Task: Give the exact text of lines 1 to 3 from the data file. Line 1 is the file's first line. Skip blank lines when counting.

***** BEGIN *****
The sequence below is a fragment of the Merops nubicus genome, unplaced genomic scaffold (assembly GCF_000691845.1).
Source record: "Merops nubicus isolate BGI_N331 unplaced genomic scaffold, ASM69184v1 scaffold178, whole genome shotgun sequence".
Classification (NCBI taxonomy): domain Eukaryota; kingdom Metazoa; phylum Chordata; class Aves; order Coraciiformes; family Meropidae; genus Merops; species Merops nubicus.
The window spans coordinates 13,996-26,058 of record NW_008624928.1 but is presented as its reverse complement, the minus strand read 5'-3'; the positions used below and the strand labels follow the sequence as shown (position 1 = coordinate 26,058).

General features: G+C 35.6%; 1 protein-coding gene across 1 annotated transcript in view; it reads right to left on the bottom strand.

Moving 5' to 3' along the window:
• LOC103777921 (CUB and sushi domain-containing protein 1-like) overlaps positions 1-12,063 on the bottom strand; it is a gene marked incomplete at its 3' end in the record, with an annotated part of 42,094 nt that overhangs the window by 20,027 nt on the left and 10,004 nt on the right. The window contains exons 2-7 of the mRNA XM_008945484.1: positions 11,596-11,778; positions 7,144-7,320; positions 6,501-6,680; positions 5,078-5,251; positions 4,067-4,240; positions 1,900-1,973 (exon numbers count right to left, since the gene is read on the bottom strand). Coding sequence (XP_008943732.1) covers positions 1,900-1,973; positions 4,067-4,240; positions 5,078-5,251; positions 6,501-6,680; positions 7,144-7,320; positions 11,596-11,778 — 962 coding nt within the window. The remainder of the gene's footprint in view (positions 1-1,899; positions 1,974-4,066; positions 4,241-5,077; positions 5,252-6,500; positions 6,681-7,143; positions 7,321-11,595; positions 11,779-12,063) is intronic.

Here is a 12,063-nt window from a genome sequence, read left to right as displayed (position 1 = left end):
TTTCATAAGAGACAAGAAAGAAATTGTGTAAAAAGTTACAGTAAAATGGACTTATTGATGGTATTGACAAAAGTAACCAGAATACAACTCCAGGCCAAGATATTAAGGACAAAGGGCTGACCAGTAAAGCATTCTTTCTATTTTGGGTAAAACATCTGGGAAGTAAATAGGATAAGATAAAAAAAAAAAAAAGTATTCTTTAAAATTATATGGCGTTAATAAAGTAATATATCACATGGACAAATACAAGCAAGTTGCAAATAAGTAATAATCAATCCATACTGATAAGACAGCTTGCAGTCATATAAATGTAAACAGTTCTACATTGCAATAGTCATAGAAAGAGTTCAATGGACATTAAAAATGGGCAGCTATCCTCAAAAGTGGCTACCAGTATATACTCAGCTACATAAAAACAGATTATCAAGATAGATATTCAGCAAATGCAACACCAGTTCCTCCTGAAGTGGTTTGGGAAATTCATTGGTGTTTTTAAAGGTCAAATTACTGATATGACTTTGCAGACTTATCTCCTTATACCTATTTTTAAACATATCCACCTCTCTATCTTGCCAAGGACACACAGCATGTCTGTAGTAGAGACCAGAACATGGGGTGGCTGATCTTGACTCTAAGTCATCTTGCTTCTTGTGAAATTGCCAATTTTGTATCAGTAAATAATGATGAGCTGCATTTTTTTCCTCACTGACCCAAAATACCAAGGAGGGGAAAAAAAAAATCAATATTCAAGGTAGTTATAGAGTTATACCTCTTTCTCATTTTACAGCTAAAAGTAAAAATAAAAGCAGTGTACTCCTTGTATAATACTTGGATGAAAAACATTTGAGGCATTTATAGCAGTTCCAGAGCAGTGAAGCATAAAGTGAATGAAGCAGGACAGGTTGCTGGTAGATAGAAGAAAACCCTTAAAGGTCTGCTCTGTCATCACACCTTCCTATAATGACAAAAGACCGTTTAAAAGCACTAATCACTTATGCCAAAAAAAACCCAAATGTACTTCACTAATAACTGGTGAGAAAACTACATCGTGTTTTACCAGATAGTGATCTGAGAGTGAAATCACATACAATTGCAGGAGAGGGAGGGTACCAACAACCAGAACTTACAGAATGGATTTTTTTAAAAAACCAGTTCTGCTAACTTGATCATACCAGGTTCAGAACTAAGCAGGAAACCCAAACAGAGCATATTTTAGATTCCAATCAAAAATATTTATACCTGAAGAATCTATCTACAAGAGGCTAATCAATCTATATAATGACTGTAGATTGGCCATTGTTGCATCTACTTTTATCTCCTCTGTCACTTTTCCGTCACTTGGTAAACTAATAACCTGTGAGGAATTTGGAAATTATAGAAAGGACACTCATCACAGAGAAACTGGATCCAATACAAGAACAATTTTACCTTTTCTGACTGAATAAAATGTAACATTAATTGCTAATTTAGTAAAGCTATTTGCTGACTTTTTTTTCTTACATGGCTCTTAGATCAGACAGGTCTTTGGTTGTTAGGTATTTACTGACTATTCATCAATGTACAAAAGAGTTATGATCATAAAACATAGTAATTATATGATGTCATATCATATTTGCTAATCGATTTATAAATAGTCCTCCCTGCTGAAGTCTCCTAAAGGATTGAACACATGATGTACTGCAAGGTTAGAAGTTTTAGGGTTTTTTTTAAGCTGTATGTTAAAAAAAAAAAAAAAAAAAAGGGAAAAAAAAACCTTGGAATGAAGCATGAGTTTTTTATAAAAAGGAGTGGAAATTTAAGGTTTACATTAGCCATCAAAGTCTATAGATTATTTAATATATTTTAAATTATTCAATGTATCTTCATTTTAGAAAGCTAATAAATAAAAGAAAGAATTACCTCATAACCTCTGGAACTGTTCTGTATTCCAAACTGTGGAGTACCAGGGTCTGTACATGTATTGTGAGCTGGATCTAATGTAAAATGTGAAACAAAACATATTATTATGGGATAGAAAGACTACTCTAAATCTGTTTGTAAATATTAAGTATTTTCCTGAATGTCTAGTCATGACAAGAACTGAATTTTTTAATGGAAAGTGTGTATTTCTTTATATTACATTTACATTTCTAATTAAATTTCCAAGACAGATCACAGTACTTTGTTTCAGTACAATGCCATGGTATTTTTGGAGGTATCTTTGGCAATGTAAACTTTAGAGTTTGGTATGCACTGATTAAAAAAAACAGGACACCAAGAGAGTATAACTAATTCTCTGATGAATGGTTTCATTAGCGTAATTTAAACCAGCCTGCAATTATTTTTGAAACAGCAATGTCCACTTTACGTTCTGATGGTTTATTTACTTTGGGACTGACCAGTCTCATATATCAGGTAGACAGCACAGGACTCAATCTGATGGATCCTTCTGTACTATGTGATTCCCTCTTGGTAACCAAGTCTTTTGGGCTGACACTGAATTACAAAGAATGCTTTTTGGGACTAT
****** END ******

The sequence below is a fragment of the Merops nubicus genome, unplaced genomic scaffold (assembly GCF_000691845.1).
Source record: "Merops nubicus isolate BGI_N331 unplaced genomic scaffold, ASM69184v1 scaffold178, whole genome shotgun sequence".
Classification (NCBI taxonomy): domain Eukaryota; kingdom Metazoa; phylum Chordata; class Aves; order Coraciiformes; family Meropidae; genus Merops; species Merops nubicus.